Page:A Book of Dartmoor.djvu/317

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The reader must excuse me if I tell the tales just as told to me, and mix up facts with what I consider fictions. I cannot doubt that these lights have been seen by others as well as by myself, and I am not surprised if here and there some superstition has attached itself to these phenomena.

The following story is told in the parish of Broadwoodwidger, where is a field in which, it is asserted, Will-o'-the-wisp is seen.

The farmer's son was delicate, and in haymaking time assisted in the work, and I have no doubt, notwithstanding his feeble lungs, in making sweet hay with the maidens. However, he over-exerted himself, broke a blood-vessel, and died. Ever since a blue flame has been seen dancing in this field, and even on the top of the haycocks.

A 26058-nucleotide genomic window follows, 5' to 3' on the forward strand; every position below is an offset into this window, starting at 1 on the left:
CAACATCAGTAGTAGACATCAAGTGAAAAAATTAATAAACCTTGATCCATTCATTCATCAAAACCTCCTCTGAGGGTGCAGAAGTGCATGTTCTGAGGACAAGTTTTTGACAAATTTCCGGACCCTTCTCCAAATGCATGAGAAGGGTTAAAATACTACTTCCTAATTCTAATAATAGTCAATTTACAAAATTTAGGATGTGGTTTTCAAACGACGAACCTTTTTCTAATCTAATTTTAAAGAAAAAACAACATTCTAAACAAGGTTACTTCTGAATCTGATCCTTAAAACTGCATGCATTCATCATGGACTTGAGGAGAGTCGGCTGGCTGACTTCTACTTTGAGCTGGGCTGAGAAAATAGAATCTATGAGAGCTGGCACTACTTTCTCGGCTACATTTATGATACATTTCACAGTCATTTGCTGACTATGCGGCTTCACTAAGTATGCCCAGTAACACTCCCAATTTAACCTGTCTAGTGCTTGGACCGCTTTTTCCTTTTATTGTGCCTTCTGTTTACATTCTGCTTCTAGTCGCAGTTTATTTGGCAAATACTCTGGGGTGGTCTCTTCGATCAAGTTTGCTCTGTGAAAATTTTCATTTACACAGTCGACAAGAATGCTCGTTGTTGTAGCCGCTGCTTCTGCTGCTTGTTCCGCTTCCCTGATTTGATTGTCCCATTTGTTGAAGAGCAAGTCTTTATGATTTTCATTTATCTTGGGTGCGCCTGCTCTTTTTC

The tale I have heard told, as a child, of a blue flame being seen leaving the churchyard and travelling down the lanes or roads to a certain door, and there waiting and returning accompanied by another flame, which appeared simultaneously with a death occurring in the house, is doubtless a distortion of a fact that such a flame as the Jack-o'-lantern does occasionally appear in graveyards.

A miner engaged at the Whiteworks crossed the moor on a Saturday to Cornwood, to see a brother who was dangerously ill, and started to return somewhat late on the Sunday afternoon. In consequence, night overtook him on the moor; he became entangled among the bogs, and was in sore distress, unable to proceed or to retreat.

Being an eminently God-fearing man, he took off his cap and prayed.